You may well ask how consciousness can be an illusion, since every illusion is itself a conscious experience—an appearance that doesn’t correspond to reality. So it cannot appear to me that I am conscious though I am not: as Descartes famously observed, the reality of my own consciousness is the one thing I cannot be deluded about. The way Dennett avoids this apparent contradiction takes us to the heart of his position, which is to deny the authority of the first-person perspective with regard to consciousness and the mind generally.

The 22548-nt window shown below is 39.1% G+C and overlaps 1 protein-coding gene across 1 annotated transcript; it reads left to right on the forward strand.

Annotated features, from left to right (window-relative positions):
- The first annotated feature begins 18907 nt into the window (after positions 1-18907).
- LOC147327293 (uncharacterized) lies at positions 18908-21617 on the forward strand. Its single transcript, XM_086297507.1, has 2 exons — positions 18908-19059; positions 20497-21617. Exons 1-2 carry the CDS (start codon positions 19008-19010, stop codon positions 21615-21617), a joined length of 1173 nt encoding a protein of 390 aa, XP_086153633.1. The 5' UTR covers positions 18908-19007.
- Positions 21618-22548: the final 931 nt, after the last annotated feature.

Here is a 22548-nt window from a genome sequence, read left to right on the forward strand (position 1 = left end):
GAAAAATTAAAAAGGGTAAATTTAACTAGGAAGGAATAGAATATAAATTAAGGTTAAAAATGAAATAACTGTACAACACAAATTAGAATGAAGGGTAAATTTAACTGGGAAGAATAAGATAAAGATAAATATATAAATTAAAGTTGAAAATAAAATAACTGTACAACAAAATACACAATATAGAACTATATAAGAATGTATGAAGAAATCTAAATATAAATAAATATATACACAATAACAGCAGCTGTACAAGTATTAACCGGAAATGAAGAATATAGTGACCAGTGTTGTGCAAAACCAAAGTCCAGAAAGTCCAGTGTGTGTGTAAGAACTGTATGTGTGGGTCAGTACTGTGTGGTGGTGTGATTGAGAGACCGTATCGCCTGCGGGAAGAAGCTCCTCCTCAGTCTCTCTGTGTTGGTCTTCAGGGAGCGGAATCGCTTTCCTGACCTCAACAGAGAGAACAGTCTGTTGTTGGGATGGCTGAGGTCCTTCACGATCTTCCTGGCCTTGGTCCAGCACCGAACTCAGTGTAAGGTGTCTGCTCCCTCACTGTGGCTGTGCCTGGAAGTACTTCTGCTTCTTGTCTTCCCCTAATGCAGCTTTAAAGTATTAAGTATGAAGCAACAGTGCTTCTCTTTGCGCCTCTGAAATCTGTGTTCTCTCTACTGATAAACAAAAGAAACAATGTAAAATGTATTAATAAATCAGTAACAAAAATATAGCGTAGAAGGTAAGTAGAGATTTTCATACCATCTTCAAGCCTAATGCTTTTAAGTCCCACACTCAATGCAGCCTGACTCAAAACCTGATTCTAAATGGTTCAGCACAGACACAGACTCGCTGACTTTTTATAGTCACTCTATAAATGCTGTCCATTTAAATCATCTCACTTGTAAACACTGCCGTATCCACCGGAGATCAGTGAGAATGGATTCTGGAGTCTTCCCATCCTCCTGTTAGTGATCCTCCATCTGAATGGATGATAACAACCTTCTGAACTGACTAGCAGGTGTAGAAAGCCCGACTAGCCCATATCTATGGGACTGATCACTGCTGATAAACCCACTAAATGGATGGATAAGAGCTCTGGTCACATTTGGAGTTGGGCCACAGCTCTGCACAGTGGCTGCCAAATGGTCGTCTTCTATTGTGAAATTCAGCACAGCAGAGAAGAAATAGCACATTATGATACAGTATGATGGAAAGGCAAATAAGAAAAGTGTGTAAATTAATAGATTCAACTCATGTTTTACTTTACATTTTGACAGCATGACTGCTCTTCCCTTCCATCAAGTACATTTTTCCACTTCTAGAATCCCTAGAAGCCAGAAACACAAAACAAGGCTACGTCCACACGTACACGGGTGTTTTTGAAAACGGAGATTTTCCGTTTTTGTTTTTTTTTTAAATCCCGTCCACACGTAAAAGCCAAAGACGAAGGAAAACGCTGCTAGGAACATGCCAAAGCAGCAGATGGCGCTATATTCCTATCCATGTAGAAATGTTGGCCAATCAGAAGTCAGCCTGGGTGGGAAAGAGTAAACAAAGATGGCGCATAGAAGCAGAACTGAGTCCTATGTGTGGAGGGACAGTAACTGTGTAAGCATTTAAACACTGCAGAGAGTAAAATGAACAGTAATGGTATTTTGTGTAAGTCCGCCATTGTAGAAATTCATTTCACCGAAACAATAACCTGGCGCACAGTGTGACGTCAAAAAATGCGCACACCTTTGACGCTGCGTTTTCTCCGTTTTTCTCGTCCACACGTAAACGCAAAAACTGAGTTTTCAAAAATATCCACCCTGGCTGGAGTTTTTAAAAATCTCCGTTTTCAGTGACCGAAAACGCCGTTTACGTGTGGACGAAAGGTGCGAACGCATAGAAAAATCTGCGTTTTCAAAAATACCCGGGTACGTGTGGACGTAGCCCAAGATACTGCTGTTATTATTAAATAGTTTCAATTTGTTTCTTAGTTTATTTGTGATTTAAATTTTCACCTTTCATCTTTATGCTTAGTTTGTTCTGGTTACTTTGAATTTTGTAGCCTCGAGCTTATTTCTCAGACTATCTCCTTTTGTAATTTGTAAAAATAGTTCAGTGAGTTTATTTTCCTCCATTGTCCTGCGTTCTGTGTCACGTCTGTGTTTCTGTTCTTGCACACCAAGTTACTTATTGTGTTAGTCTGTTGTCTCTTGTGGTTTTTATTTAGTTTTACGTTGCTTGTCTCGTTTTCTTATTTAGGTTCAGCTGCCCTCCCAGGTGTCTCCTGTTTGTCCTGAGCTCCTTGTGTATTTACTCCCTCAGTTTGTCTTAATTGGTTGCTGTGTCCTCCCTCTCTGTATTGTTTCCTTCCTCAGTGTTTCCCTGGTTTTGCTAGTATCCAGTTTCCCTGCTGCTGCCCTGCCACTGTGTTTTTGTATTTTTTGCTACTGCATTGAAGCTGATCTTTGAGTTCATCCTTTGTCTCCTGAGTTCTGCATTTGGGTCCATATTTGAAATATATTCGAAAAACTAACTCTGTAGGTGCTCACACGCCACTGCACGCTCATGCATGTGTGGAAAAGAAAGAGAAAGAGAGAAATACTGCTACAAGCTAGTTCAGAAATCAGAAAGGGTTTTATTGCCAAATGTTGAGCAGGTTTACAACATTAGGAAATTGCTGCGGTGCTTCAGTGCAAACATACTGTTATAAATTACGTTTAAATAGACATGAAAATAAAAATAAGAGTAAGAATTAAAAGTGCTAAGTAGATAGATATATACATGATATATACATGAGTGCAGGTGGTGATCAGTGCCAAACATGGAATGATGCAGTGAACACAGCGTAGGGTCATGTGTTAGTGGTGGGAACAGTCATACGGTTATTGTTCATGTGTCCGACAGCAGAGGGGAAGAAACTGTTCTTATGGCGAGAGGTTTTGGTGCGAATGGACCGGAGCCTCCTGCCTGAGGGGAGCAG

Nagel starts his review by laying out Dennett's argument, then forgets about it once the word "illusion" is used. Perhaps it would be more correct to say that Dennett says consciousness is an emergent property at the manifest level of reality and does not exist at the scientific level. It is a real thing at the manifest level.